In Vermont, former Vermont Electric Cooperative Inc. CEO and Democratic gubernatorial candidate Christine Hallquist is challenging sitting-Republican Gov. Phil Scott. Both candidates endorse achieving Vermont’s goal of procuring 90% of its electricity from renewables by 2050, with an emphasis on solar and Canadian hydropower imports. However, both candidates oppose wide-spread wind development, especially on ridgelines in order to preserve scenic views and because out-of-state wind is cheaper. Scott is adamantly opposed to a carbon tax while Hallquist will not take a position until studying its impact on poorer Vermonters.

In Maine, Democratic state Attorney General Janet Mills and Republican businessman Shawn Moody are the main contenders to succeed outgoing Republican Gov. Paul LePage. Since both leading candidates are pro-renewable, the election marks the end of the LePage administration’s anti-renewable policies and could unleash between $3 billion and $5 billion of grid-scale renewable projects that have been waiting for a more favorable regulatory climate for eight years.

Mills would outright rescind LePage’s moratorium on new wind developments in western Maine, while Moody favors continuing the moratorium in order to protect scenic views and tourism. In contrast, Mills supports continuing the subsidization of biomass power plants in an effort to save Maine’s uneconomic forest industry, while Moody does not.

Another energy issue in the race has been Central Maine Power’s proposed 1,200-MW New England Clean Energy Connect transmission line, which seeks to deliver hydropower imports from Hydro-Quebec in Canada to Massachusetts utilities. Mills has expressed both concerns about the potential environmental impact of the project and skepticism of its promised benefits. Moody said he would support the line if it brings benefits to Maine, especially lower energy costs, and avoids long-term damage to whitewater rafting and tourism.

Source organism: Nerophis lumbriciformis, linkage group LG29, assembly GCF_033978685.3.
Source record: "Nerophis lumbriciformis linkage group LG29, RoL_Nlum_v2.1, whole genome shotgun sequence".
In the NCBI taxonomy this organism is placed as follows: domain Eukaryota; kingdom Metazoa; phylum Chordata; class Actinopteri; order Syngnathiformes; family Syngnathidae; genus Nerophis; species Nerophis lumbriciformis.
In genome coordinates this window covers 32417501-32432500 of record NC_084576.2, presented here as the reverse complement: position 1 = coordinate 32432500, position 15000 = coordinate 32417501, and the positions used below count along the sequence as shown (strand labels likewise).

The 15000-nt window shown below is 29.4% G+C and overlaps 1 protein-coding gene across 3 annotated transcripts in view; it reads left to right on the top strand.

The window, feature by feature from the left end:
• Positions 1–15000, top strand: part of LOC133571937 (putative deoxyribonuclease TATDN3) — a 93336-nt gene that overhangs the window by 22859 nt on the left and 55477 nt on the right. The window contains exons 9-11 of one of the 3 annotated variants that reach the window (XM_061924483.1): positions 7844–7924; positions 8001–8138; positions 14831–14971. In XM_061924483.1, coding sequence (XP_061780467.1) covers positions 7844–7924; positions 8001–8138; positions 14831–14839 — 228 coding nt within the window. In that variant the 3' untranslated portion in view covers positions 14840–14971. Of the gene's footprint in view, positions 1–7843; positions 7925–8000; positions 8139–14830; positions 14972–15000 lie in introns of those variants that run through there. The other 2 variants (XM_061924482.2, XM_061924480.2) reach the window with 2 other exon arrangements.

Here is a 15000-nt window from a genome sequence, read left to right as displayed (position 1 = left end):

Democratic control of the House could boost oversight

On the federal level, a potential Democratic takeover of the House could have big implications for energy. With control of the House, Democrats could push for heavy oversight of the Trump administration's efforts to replace air and water quality regulations for the power sector with less stringent rules. Democrats also could pursue bipartisan legislation to support infrastructure development, including possible transmission upgrades and expansions, according to sources with utilities and environmental groups.

If Republicans keep control of the House, an Energy and Commerce Committee source said they will focus more attention on cybersecurity issues and grid infrastructure development. House Republicans also may revive their push to free up federal funds to build the Yucca Mountain nuclear waste repository in Nevada after the Obama administration suspended the project.

The GOP appears more likely to hold onto a majority in the U.S. Senate, which would help the Trump administration advance nominees for key positions, including the next member of the Federal Energy Regulatory Commission. FERC currently is divided between two Republican and two Democratic commissioners. To avoid partisan deadlocks on major proceedings, the GOP-controlled Senate is trying to move quickly to confirm U.S. Department of Energy official Bernard McNamee to fill the empty fifth seat at FERC.

The Senate Energy and Natural Resources Committee had scheduled an Oct. 16 hearing on McNamee's nomination but pushed back the hearing to Nov. 15 after Senate leaders decided to adjourn early ahead of the midterm elections.